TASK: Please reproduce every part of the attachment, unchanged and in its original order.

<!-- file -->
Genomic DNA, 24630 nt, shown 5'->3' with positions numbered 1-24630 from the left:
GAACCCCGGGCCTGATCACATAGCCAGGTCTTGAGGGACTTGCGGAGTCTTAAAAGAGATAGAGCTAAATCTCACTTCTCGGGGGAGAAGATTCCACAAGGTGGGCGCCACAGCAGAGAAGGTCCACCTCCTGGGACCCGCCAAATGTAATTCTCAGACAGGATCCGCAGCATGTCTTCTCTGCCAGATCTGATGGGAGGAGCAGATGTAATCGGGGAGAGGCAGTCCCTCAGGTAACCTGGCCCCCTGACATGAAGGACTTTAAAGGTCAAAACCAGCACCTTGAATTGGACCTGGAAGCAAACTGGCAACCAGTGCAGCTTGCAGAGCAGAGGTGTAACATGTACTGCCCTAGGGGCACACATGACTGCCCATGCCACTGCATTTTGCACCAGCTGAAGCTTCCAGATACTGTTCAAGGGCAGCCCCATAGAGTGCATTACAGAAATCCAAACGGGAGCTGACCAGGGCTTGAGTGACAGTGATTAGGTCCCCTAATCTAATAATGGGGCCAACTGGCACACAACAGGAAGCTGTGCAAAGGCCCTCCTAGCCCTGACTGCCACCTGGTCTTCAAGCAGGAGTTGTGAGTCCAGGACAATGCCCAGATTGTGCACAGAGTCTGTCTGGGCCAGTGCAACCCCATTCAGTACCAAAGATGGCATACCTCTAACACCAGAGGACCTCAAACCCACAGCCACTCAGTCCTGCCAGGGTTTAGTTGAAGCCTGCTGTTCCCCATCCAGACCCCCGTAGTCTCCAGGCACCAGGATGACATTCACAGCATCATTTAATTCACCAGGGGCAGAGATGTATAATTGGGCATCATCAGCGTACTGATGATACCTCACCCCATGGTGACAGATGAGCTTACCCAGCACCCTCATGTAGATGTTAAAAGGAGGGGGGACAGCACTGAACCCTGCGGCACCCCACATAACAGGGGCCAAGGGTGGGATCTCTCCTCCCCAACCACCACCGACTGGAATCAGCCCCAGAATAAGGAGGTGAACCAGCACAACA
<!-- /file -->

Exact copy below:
Genomic DNA, 24630 nt, shown 5'->3' with positions numbered 1-24630 from the left:
GAACCCCGGGCCTGATCACATAGCCAGGTCTTGAGGGACTTGCGGAGTCTTAAAAGAGATAGAGCTAAATCTCACTTCTCGGGGGAGAAGATTCCACAAGGTGGGCGCCACAGCAGAGAAGGTCCACCTCCTGGGACCCGCCAAATGTAATTCTCAGACAGGATCCGCAGCATGTCTTCTCTGCCAGATCTGATGGGAGGAGCAGATGTAATCGGGGAGAGGCAGTCCCTCAGGTAACCTGGCCCCCTGACATGAAGGACTTTAAAGGTCAAAACCAGCACCTTGAATTGGACCTGGAAGCAAACTGGCAACCAGTGCAGCTTGCAGAGCAGAGGTGTAACATGTACTGCCCTAGGGGCACACATGACTGCCCATGCCACTGCATTTTGCACCAGCTGAAGCTTCCAGATACTGTTCAAGGGCAGCCCCATAGAGTGCATTACAGAAATCCAAACGGGAGCTGACCAGGGCTTGAGTGACAGTGATTAGGTCCCCTAATCTAATAATGGGGCCAACTGGCACACAACAGGAAGCTGTGCAAAGGCCCTCCTAGCCCTGACTGCCACCTGGTCTTCAAGCAGGAGTTGTGAGTCCAGGACAATGCCCAGATTGTGCACAGAGTCTGTCTGGGCCAGTGCAACCCCATTCAGTACCAAAGATGGCATACCTCTAACACCAGAGGACCTCAAACCCACAGCCACTCAGTCCTGCCAGGGTTTAGTTGAAGCCTGCTGTTCCCCATCCAGACCCCCGTAGTCTCCAGGCACCAGGATGACATTCACAGCATCATTTAATTCACCAGGGGCAGAGATGTATAATTGGGCATCATCAGCGTACTGATGATACCTCACCCCATGGTGACAGATGAGCTTACCCAGCACCCTCATGTAGATGTTAAAAGGAGGGGGGACAGCACTGAACCCTGCGGCACCCCACATAACAGGGGCCAAGGGTGGGATCTCTCCTCCCCAACCACCACCGACTGGAATCAGCCCCAGAATAAGGAGGTGAACCAGCACAACA